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How The Human Body And Brain Processes Alcohol

Being arrested for driving under the influence can be a very scary and trying time for the person accused of such a crime, which means you will have plenty of questions regarding your situation and what comes next. For those of you who have been arrested for DUI and wonder how the human body and brain processes alcohol, look no further, we have some of the answers for you right here in this article.

Three main topics will be discussed in this article: how the human body processes alcohol if you drank a lot in a short amount of time, how your body processes alcohol if you drank slowly over a period of hours, and how you process alcohol when drinking on an empty stomach versus a full stomach.

Drank too Much in Short Period

So you were at a party for your friend’s birthday or just because it is the weekend, and you drank too much alcohol in a short period. This means that your body will not have enough time to break down the alcohol and get it out of your body. The more alcohol you drink in a short timeframe will affect your body negatively. Alcohol that is not broken down enters directly into the bloodstream and is transported to all of the major organs in your body.

When the alcohol hits the major organs, your body begins to shut down, which causes you to become tipsy to start and then drunk, clumsy, and out of control physically. Drinking too much alcohol in a short period is commonly referred to as binge drinking, which is very popular amongst teens and college students. Binge drinking commonly leads to the pumping of a person’s stomach in order to prevent the alcohol remaining in the stomach from entering the bloodstream and further damaging the body and brain.

In this scenario, the closer drinks are to one another, the longer it takes your body to process the alcohol. What you’re effectively doing is bottlenecking your liver, which can only process alcohol at a certain speed.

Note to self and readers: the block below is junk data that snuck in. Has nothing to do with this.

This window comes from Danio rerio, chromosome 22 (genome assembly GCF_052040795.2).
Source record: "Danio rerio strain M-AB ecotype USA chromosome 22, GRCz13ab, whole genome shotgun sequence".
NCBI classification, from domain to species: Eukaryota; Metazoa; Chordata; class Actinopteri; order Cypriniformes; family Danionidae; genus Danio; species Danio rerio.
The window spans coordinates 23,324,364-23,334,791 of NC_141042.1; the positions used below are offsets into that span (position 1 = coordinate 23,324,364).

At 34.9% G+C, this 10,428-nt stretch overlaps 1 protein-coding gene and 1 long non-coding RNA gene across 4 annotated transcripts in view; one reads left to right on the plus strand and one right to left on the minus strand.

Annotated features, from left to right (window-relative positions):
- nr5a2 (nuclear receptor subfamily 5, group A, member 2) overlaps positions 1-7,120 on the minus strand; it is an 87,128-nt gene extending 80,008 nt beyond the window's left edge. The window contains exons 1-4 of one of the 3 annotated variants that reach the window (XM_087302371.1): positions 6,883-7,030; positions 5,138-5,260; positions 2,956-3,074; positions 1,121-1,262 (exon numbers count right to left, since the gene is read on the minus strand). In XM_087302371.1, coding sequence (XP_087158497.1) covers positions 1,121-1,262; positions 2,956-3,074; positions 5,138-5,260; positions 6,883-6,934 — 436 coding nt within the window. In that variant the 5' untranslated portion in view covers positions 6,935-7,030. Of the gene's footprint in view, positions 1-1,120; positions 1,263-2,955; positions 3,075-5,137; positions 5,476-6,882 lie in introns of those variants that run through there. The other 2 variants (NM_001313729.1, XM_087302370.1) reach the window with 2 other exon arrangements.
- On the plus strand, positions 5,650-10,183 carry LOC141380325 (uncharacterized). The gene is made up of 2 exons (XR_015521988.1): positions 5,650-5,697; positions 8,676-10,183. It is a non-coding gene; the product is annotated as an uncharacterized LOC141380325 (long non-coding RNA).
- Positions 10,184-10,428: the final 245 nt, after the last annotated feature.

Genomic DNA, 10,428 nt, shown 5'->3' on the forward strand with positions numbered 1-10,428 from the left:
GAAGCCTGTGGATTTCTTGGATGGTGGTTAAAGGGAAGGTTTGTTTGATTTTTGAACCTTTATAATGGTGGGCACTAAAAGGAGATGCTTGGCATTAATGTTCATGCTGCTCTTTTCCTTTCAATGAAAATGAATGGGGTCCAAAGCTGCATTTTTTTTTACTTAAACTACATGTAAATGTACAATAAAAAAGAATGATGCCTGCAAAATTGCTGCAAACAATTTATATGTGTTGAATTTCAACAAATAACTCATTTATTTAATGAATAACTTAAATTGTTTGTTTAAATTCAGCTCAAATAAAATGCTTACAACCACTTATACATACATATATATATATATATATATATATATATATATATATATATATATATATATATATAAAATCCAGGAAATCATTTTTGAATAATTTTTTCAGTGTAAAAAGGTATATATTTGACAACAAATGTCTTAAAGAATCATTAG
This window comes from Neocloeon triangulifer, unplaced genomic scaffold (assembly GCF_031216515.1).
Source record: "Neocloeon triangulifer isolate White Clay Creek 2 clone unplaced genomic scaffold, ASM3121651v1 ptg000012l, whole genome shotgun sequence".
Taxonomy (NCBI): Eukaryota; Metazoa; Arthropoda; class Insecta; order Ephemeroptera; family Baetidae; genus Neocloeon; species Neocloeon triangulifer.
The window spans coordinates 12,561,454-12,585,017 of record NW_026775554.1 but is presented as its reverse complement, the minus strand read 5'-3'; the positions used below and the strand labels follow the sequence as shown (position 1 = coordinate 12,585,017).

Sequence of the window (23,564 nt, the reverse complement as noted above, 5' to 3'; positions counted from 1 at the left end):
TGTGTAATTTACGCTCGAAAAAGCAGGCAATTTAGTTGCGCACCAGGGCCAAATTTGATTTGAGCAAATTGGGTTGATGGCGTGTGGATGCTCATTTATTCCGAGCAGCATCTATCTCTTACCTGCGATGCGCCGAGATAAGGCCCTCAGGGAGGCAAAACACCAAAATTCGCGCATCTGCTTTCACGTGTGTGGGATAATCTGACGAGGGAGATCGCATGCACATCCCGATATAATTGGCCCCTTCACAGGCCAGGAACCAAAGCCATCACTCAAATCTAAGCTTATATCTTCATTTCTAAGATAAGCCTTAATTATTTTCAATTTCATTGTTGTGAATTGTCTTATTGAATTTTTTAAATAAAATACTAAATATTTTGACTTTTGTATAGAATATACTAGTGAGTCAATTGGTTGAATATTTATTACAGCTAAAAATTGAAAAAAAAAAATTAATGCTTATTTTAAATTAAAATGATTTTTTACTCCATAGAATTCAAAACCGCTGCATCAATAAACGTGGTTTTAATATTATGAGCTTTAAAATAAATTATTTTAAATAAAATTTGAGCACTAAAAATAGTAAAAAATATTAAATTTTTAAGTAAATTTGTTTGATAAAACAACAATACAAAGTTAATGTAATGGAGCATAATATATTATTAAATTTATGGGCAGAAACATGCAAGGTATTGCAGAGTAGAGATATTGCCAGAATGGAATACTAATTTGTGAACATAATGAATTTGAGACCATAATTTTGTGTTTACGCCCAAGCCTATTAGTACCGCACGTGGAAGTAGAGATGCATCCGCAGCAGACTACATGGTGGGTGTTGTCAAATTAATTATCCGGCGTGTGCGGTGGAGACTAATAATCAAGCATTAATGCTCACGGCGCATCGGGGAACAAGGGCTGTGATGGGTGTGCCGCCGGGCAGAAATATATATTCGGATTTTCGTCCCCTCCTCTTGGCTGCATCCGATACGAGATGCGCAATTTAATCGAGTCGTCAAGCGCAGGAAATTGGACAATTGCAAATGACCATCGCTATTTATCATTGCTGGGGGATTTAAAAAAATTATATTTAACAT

Drank Slowly Over a Period of Hours

In another situation, you decided to have some people over for your favorite college football team’s bowl game. Instead of watching just the one game, your friends stayed for the post-game show and the game that followed. For the eight hours your friends were over and football was on TV, you kept drinking alcohol.

Now, in this scenario, you have been drinking alcohol slowly over a period of hours. Because you have not been binge drinking your body will have more time to recover from the alcohol that continues to enter the bloodstream. Your major organs will not be affected the same way as when you binge drink because there is not a massive amount of alcohol in the body at once. You will not be as inebriated as drinking too much in a short period, but you still could be intoxicated. Your level of intoxication still depends upon the amount of alcohol consumed.

Drinking on an Empty Stomach vs. a Full Stomach

It is never a good idea to drink alcohol on an empty stomach. Drinking a lot of alcohol on an empty stomach will lead to a spike in the level of intoxication. This will not allow your body to properly absorb and eliminate the raw alcohol. Vomiting, loss of consciousness, and blackouts could result from this type of drinking behavior. When your stomach is empty of other liquids and solid foods, the alcohol has nothing to grasp hold of and will enter your bloodstream at full strength.

Drinking on a full stomach will make it tougher for the alcohol to take over the body and cause the person to get drunk, because the food in the stomach can help to absorb the alcohol before it enters the bloodstream. The longer amount of time alcohol stays in the stomach, the greater amount of metabolizing occurs.

Other factors that affect the speed of your body processing the alcohol include the following:

  • The person’s gender
  • The person’s race
  • The person’s weight
  • How many drinks were consumed
  • How much time has passed since the consumption of the first drink

 

Leckerman